Imrem: Chicago Bears' season has a familiar feel

  • Chicago Bears head coach John Fox, left, talks to running back Matt Forte on the sideline before a game earlier this season.

    Chicago Bears head coach John Fox, left, talks to running back Matt Forte on the sideline before a game earlier this season. Associated Press

Updated 11/30/2015 7:18 PM

While the Chicago area remains giddy over the Bears' victory over the Packers, let's seize the opportunity to get carried away.

Who knows how long this will last? The Bears could be exposed as playoff pretenders rather than contenders by the end of this sentence.


No, the Bears still are OK and autumn leaves still are being blown around by a summer breeze.

Translated, the Bears are resembling the Cubs' run into the playoffs, which didn't gain momentum until August.

Sure, it must be pointed out that the Bears' total rebuild is in its infancy while the Cubs' rebuild was primed to produce.

Sure, as improved as he reputedly is, Jay Cutler still doesn't figure to be as unbeatable down the stretch as Jake Arrieta was.

Sure, nobody on the Bears' defense hits ball carriers as hard as Kyle Schwarber hits baseballs.

Please Bear with me anyway as I draw some parallels.

The Cubs ebbed and flowed through the first two-thirds of the baseball season, just as the Bears have through the first two-thirds of the football season.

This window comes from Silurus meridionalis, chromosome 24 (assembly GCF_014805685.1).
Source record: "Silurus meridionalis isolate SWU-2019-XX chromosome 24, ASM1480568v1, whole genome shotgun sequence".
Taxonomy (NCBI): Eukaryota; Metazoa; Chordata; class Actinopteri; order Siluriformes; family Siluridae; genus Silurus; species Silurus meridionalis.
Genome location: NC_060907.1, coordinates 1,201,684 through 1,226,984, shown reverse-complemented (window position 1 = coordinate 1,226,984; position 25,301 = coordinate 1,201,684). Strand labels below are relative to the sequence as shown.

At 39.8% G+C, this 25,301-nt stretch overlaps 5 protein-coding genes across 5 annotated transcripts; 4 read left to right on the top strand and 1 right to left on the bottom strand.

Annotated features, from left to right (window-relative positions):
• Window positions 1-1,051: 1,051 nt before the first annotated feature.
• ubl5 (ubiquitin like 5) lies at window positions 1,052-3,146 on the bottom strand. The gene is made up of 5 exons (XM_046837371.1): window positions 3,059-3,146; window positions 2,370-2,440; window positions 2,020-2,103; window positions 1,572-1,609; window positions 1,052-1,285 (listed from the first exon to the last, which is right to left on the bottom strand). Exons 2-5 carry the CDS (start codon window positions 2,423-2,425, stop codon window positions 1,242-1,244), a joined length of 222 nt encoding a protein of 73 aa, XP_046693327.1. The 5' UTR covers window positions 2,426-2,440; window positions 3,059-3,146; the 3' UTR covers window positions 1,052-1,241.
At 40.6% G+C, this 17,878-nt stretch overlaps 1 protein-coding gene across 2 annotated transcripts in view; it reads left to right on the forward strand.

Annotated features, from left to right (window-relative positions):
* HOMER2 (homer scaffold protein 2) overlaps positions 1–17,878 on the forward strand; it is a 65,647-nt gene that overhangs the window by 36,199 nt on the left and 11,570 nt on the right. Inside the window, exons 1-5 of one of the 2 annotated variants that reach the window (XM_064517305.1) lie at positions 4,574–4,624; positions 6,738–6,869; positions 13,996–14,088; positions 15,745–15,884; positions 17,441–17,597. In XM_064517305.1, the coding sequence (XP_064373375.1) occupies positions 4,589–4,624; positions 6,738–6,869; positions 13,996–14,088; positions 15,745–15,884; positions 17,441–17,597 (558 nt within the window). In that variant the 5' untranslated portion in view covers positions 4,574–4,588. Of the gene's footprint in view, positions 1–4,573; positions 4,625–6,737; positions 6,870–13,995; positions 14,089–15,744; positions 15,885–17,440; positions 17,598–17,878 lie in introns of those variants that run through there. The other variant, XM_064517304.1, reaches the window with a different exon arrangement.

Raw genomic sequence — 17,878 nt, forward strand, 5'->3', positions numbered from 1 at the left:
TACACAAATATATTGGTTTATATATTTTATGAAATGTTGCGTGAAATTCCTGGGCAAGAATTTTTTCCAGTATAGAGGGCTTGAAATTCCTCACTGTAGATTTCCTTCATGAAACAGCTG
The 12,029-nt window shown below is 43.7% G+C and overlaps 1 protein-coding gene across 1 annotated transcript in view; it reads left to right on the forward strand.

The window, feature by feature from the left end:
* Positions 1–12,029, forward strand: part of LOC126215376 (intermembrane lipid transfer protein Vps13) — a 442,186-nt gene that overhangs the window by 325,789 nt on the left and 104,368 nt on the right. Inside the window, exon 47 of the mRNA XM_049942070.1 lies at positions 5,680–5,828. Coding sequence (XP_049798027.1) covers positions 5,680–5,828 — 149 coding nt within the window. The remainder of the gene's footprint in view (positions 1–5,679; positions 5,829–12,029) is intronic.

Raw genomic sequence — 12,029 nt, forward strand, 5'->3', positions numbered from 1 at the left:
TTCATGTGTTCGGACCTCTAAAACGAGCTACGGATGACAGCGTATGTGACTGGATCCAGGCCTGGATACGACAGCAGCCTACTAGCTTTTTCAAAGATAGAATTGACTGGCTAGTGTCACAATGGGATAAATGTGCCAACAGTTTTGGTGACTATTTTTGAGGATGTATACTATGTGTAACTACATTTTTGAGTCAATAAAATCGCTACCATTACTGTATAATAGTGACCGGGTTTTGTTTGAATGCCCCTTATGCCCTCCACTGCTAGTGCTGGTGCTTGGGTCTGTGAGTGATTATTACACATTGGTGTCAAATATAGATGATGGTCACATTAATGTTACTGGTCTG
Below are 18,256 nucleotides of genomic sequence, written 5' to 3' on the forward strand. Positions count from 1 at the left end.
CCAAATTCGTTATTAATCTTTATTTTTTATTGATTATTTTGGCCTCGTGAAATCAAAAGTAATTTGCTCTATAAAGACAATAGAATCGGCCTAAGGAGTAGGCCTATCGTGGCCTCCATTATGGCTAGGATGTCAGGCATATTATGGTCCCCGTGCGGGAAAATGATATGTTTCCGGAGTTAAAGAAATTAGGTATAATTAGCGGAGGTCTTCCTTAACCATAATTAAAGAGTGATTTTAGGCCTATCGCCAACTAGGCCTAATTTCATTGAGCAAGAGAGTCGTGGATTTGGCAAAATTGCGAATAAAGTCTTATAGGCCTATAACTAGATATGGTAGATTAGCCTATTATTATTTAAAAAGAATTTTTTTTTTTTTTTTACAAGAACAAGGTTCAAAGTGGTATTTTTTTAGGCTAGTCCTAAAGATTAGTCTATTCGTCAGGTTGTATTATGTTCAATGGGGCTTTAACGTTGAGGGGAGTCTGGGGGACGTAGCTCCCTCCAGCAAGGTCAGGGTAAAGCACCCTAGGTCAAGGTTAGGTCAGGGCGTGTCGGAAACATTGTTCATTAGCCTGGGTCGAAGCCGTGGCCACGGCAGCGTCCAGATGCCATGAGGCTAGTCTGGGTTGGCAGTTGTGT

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The Cubs benefited from a new, experienced, previously successful manager in Joe Maddon, a description that fits Bears head coach John Fox.

Each arrived in town with no interest in conceding the 2015 season, intent instead on winning sooner than later.

Each was assigned to catch up to his team's traditional rival, Maddon the Cardinals (whom the Cubs beat in the playoffs) and Fox the Packers (whom the Bears beat last week in Lambeau Field).

Maddon coaxed the Cubs into a wild-card playoff berth and Fox is seriously pursuing one.

A major difference between the two is that Maddon is generally open, seducing the media in the process, while Fox is generally closed, frustrating the media in the process.

Their personalities matter only if they're losing. While winning, nobody would mind if they were as appealing as politicians.

Now for the manner in which Fox's and Maddon's initial seasons in town unfolded.


The Cubs were just meandering along, a few games over .500, unable to gain traction toward the postseason.

Then the Cubs swept a four-game series from the fellow wild-card contending Giants and took off from there.

The Cubs grew up the final two months of the regular season and qualified for the playoffs with relative ease.

The Bears enjoyed a similar Giant -- uh, giant -- moment last week by upsetting the Packers and approaching a .500 record again.

So that's where we are, with the Bears positioned in early December where the Cubs were in early August.

After the sweep of the Giants the Cubs embarked on a softer segment of their schedule. After the victory in Green Bay, the Bears play only one team that is over .500 the remaining five weeks.

Now all the Bears have to do is complete the comparison, which is much easier imagined than accomplished.

The Bears aren't nearly as good at football right now as the Cubs were at baseball back then.

Regardless, there is another significant similarity: This is fun.

The Cubs' season was one big old good time and so too has been the Bears', all the more so because each was an unexpected pleasure.

After the Cubs' young players saved the summer, the Bears' have been doing likewise in autumn.

To this point they have, which is longer than most analysts thought possible.

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